Mike Kitcher / Adam Asnan / Andrew Pekler / Baby Vulture (DJ) and

Merchandising by BU-C0N (Detroit)

Care Of Editions


Sa. 30.09.17 | 20:00 | Bar/Kasse 19:30 | Addmission 8 - 12€ pay what you want !

A night of music, ethnographic recordings and installation, featuring the record release of Mike Kitcher’s Processed Snippets: Congo Traditional: 1952 & 1957, with performances by Adam Asnan and Andrew Pekler, a DJ set by Baby Vulture, and a merchandising installation by BU-C0N (Detroit).

Andrew Pekler - Fourth World Problems II (f/ Processed Snippets)


Adam Asnan - REV Sets


Baby Vulture - Boiler Room Tulum x Comunite DJ Set


Mike Kitcher - Processed Snippets: Congo Traditional: 1952 & 1957 (Care Of Editions)

“Processed Snippets” falls firmly into the category of new exotica, a music created from a specific location that becomes placeless through abstraction. Mike Kitcher reworks moments recorded from the SWP re-mastered release of Congo Traditional 1952 & 1957, a collection of recordings by Hugh Tracey. Tracey, a pioneering documenter of traditional music across the continent of Africa was notable for the extent of his travels and the breadth of his work, as well as his technique of live mixing multi-instrumental tracks with a hand-held microphone. This method produces tracks that focus on specific instruments with a shifting of foreground and background. In his work he aimed to reflect the listening experience in the field. Kitcher’s album reflects on Tracey’s process by focusing each track on a limited sample and using basic EQing alongside only one software processor: IRCAM’s “the scrub.” He foreshortens the landscape, by zooming in onto moments of breath, the moment of the release of contact from the instrument, bursts of silence or processed modifications that transform vocals into the echo of ivory horns. Within this magnified view, the richness of the original material is turned over and seen from an array of angles. Kitcher notes that “inflections, harmony, expression and pulsing modulations all grab my attention, frequently expressed through voice, conical drums, luma pipes or lamellaphones, among other instruments….”.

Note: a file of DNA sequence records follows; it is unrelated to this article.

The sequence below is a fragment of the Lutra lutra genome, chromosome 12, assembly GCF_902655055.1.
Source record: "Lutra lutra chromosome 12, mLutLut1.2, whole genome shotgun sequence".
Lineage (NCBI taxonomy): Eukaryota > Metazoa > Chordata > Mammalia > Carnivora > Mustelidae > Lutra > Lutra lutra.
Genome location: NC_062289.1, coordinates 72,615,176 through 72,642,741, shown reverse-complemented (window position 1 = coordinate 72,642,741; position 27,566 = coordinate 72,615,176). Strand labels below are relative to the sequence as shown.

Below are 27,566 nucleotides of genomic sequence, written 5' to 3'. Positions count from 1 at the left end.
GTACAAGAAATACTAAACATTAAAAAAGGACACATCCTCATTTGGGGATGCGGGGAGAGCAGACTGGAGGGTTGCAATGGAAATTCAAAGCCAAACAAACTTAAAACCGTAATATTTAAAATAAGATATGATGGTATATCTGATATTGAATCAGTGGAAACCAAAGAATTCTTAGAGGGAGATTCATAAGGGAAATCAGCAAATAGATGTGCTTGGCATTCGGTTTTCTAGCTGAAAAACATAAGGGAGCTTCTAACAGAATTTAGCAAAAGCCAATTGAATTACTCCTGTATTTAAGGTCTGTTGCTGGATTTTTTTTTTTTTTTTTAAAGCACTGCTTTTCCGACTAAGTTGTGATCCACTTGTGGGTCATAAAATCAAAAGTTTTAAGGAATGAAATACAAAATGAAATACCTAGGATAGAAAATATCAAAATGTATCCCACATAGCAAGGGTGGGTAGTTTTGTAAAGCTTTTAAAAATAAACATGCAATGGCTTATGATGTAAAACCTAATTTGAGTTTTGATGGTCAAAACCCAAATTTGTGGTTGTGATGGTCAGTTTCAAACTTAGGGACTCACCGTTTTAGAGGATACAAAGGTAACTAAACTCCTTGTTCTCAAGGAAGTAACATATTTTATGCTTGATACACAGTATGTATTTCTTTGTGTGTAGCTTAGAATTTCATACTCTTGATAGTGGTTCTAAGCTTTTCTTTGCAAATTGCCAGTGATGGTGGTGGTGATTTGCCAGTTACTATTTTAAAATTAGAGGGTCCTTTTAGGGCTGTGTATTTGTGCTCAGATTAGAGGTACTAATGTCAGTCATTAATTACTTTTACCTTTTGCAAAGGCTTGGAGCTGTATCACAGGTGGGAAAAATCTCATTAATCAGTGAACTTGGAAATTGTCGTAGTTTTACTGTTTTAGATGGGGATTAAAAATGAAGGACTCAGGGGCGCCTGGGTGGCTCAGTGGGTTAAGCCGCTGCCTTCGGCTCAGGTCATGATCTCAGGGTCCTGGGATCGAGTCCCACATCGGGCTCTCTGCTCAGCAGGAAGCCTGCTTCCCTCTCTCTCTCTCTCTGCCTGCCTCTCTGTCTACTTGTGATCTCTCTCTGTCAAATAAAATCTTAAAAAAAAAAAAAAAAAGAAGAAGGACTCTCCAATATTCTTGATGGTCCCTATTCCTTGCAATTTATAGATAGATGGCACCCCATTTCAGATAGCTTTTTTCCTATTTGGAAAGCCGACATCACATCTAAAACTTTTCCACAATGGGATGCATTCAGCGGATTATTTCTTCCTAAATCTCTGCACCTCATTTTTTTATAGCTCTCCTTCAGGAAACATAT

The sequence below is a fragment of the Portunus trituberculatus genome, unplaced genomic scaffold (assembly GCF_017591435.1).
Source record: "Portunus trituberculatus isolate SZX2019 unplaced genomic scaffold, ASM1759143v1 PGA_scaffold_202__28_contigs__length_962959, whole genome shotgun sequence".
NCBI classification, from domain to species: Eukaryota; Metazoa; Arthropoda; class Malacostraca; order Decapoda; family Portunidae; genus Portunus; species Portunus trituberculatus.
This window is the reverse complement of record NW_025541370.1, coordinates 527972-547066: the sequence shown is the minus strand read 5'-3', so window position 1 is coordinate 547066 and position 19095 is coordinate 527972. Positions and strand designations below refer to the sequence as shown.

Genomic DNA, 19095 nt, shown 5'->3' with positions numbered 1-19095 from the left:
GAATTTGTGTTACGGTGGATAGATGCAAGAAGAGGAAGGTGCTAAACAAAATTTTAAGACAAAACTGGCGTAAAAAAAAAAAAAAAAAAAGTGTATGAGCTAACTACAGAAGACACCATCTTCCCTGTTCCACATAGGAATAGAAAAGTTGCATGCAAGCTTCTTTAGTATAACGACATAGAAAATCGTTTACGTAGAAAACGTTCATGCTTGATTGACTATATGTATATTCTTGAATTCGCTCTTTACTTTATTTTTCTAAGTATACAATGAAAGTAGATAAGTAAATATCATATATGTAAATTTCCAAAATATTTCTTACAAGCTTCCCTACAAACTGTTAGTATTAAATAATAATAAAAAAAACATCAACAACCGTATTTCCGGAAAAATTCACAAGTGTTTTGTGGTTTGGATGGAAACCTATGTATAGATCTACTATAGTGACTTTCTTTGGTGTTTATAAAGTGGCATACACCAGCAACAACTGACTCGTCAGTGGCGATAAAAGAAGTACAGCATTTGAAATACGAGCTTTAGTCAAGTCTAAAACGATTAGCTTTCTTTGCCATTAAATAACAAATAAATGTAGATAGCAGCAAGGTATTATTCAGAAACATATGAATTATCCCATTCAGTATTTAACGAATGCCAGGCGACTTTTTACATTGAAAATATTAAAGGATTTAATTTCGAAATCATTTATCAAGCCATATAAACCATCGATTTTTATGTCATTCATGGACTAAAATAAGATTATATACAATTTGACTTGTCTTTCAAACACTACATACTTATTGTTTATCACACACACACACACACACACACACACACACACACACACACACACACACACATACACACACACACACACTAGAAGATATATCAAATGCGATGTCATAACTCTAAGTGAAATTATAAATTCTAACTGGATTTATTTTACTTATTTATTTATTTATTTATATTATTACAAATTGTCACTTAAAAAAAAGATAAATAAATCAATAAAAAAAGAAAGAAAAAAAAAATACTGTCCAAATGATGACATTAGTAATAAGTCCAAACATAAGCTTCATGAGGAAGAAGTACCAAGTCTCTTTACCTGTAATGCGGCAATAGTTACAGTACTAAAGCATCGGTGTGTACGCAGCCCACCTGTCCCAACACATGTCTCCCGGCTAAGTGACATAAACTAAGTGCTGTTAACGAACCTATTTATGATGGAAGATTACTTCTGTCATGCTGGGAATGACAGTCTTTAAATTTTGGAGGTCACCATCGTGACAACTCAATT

Language: Music